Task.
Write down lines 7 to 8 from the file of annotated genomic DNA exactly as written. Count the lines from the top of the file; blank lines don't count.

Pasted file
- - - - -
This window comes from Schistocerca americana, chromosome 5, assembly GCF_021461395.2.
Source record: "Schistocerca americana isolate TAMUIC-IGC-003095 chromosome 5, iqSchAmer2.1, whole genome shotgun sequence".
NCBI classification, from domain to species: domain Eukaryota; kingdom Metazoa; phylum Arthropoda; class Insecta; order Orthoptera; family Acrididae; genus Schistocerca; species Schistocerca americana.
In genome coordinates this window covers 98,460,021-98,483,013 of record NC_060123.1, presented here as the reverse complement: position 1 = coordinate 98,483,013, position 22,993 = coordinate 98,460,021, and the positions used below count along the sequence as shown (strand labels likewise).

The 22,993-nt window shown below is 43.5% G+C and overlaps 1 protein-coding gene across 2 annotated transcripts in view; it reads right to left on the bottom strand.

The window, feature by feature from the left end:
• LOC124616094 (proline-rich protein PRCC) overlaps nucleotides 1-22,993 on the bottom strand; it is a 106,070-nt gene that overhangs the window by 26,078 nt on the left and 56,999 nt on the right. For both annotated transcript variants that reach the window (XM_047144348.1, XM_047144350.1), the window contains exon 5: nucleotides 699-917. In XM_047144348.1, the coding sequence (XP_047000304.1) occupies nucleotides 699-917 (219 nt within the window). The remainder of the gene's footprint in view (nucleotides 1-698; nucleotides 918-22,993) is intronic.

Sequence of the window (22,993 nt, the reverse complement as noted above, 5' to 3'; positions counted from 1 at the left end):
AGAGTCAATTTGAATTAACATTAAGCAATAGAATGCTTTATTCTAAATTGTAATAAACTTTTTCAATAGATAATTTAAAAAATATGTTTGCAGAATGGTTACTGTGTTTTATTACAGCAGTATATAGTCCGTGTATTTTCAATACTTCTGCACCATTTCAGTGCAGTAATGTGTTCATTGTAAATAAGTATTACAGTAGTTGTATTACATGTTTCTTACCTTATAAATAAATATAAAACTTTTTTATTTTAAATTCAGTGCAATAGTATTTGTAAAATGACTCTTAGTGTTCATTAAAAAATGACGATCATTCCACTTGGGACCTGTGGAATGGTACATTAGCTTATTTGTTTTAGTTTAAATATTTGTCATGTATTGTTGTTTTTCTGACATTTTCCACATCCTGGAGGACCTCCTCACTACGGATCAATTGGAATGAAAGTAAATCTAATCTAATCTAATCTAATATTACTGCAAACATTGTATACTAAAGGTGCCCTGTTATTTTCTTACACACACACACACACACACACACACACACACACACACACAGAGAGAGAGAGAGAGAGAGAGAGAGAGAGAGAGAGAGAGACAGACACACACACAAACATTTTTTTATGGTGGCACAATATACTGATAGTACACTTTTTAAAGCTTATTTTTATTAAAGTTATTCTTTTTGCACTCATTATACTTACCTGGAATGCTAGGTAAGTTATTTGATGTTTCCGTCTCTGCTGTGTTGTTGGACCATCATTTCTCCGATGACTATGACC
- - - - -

• LOC124616094 (proline-rich protein PRCC) overlaps nucleotides 1-22,993 on the bottom strand; it is a 106,070-nt gene that overhangs the window by 26,078 nt on the left and 56,999 nt on the right. For both annotated transcript variants that reach the window (XM_047144348.1, XM_047144350.1), the window contains exon 5: nucleotides 699-917. In XM_047144348.1, the coding sequence (XP_047000304.1) occupies nucleotides 699-917 (219 nt within the window). The remainder of the gene's footprint in view (nucleotides 1-698; nucleotides 918-22,993) is intronic.

Sequence of the window (22,993 nt, the reverse complement as noted above, 5' to 3'; positions counted from 1 at the left end):